Louise Bennetts of the Cato Institute has a great piece in Jurist, entitled “Dodd-Frank: Discretion in an Age of Uncertainty.” Ms. Bennetts describes one key theme of the separation of powers challenge to Dodd-Frank—its use of unrestrained regulatory discretion:
Rather than setting a clear mandate for regulators, Dodd-Frank creates a framework, underpinned by objectives and principles — often inconsistent — and gives regulators considerable leeway to implement the provisions as they see fit.”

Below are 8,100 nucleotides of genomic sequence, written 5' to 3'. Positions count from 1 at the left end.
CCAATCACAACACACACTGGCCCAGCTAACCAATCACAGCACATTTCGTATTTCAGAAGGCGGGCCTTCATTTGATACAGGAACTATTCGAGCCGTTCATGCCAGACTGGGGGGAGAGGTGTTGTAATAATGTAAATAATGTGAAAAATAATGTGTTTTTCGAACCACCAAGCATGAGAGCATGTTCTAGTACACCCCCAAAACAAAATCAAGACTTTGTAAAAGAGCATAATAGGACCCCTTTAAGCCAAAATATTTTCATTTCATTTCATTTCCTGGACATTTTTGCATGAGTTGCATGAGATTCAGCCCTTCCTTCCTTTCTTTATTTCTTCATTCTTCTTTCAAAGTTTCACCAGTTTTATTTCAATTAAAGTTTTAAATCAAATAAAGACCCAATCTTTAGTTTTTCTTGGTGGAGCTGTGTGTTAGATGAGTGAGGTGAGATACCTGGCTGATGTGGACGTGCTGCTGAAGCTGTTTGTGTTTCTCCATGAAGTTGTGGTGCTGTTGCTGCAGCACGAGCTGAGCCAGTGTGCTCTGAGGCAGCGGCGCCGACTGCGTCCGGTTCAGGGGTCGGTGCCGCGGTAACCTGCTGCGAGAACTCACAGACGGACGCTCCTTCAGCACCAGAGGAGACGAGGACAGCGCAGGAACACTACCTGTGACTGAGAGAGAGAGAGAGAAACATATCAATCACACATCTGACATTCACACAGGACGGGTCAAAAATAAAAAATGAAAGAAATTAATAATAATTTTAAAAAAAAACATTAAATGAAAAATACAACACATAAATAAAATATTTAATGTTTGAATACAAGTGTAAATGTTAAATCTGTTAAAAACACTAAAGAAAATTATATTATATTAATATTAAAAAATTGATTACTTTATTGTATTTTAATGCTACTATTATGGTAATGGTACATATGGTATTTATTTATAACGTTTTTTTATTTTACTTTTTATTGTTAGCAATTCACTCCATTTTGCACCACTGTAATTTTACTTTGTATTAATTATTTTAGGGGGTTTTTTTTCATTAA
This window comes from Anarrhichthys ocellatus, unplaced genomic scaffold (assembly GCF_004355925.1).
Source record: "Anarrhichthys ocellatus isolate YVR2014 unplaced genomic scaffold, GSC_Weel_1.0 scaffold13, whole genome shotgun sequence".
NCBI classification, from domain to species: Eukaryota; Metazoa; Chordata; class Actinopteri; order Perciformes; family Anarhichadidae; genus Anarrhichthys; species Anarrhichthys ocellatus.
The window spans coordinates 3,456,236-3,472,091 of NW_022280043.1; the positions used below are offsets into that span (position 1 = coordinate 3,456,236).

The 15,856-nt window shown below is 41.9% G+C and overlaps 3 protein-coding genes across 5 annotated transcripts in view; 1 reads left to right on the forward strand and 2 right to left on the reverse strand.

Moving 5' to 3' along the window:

On the Orderly Liquidation Authority:
Additionally, Dodd-Frank’s central pillar and the public’s security against future bailouts, the Orderly Liquidation Authority, gives the Federal Deposit Insurance Corporation— at the direction of the treasury secretary — the power to liquidate financial companies, bypassing the usual bankruptcy process. However, glaringly absent are both meaningful guidelines as to when this authority should be invoked and, once invoked, clear limitations on regulatory action.
Read the whole piece.